The most stunning allegation in the lawsuit is that an estimated 50 percent of all trading on the Chicago Mercantile Exchange is derived from illegal wash trades.
Wash trades were a practice by the Wall Street pool operators that rigged the late 1920s stock market, leading to the great stock market crash from 1929 through 1932 and the Great Depression. Wash trades occur when the same beneficial owner is both the buyer and the seller. Wash trades are banned under United States law because they can falsely suggest volume and price movement.
The lawsuit says Duffy and his management team are tolerating wash trades “because they comprise by some estimates fifty percent of the Exchange Defendants’ total trading volume and also because HFT transactions account for up to thirty percent of the CME Group’s revenue.”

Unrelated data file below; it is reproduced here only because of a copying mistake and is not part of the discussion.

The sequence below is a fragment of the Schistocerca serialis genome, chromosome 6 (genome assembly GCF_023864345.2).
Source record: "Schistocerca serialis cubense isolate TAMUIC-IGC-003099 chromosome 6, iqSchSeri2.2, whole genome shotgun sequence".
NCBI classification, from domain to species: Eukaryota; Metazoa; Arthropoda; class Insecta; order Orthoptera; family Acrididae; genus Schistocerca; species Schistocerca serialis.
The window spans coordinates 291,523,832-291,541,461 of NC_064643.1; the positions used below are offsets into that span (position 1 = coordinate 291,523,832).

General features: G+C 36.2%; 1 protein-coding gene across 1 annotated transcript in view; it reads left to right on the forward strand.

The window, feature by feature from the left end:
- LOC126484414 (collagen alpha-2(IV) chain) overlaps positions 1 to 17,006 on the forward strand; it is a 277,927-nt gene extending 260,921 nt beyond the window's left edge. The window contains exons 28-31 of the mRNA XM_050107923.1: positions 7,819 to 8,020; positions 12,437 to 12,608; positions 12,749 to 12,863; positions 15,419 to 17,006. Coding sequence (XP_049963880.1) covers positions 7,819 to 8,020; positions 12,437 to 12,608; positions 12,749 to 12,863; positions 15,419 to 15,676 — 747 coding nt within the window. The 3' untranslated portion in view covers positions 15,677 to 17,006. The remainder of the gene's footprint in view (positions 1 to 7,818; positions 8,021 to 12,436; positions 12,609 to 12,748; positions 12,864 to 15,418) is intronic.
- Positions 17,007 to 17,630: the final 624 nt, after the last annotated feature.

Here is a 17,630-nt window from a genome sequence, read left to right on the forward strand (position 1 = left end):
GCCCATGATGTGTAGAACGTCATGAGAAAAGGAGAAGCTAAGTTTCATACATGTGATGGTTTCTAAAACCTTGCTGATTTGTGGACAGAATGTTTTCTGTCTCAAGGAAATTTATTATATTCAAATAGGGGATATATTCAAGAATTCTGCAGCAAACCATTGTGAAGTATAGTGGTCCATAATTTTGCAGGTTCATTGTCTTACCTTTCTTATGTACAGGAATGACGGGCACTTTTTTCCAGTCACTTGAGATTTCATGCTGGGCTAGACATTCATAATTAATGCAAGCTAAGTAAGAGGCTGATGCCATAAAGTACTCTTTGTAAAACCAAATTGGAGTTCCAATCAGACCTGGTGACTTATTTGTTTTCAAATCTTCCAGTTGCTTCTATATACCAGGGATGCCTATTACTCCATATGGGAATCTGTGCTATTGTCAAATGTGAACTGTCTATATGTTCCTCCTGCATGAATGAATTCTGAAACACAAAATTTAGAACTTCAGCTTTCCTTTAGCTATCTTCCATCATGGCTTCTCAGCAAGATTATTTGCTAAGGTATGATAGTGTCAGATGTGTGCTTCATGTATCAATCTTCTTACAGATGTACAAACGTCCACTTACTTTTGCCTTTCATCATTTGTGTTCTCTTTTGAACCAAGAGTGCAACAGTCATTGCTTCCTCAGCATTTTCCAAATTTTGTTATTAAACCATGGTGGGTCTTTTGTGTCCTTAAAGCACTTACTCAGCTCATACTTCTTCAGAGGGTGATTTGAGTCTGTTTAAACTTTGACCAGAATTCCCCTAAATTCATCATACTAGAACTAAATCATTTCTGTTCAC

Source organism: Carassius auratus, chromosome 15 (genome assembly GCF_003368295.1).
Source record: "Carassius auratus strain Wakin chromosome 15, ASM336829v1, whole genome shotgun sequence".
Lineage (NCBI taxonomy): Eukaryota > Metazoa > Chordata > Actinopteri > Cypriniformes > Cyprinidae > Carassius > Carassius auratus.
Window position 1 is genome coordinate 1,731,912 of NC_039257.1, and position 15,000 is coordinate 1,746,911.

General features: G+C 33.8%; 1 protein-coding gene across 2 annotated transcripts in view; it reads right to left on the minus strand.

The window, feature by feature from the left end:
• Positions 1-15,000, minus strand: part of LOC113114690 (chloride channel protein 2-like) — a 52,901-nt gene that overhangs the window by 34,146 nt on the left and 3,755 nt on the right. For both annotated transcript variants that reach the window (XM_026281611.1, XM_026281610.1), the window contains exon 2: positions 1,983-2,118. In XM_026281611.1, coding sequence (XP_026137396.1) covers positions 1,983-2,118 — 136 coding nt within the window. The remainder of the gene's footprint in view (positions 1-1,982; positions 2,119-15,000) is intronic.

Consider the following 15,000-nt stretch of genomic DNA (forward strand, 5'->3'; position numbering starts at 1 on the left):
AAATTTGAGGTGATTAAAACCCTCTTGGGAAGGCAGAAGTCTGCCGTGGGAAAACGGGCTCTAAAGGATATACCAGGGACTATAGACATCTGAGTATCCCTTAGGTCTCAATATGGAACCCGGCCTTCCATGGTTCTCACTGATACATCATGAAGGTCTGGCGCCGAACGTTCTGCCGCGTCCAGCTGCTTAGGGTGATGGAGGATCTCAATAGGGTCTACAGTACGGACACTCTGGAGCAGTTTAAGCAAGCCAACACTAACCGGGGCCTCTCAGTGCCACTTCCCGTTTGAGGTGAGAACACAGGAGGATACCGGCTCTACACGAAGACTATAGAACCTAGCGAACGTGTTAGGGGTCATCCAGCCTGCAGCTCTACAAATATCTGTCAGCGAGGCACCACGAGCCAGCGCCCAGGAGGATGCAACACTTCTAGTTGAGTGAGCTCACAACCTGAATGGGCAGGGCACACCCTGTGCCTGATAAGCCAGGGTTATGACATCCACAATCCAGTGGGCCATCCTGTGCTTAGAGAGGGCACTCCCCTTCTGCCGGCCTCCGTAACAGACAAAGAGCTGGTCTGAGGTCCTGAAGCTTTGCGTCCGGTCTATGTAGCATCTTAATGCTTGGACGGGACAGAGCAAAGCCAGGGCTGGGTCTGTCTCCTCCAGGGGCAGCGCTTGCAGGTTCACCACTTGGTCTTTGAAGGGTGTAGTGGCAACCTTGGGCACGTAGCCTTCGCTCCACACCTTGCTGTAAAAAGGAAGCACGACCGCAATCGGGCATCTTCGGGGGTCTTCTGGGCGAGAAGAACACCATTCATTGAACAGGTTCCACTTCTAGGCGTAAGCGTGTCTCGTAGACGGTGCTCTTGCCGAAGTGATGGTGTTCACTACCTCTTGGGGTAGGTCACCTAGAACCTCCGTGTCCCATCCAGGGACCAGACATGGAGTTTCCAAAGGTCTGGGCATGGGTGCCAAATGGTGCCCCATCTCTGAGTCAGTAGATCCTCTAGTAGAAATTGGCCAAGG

The traders bringing the lawsuit, which is filed as a class action, are William Charles Braman, Mark Mendelson and John Simms. Lawyers for the plaintiffs are R. Tamara de Silva, who maintains a private practice, and lawyers from O’Rourke & Moody.
The suit was filed in the U.S. District Court for the Northern District of Illinois. The Civil Docket for the case is #: 1:14-cv-02646 and has been assigned to Judge Charles P. Kocoras. The CME Group is represented by the law firm Skadden, Arps, Slate, Meagher & Flom, LLP.
First part is the interesting stuff. If true, it certainly will be interesting to watch the effect on commodities trading (including gold and silver) as the lawsuit proceeds.
Last part was quoted to make it easier to search for news updates in the future.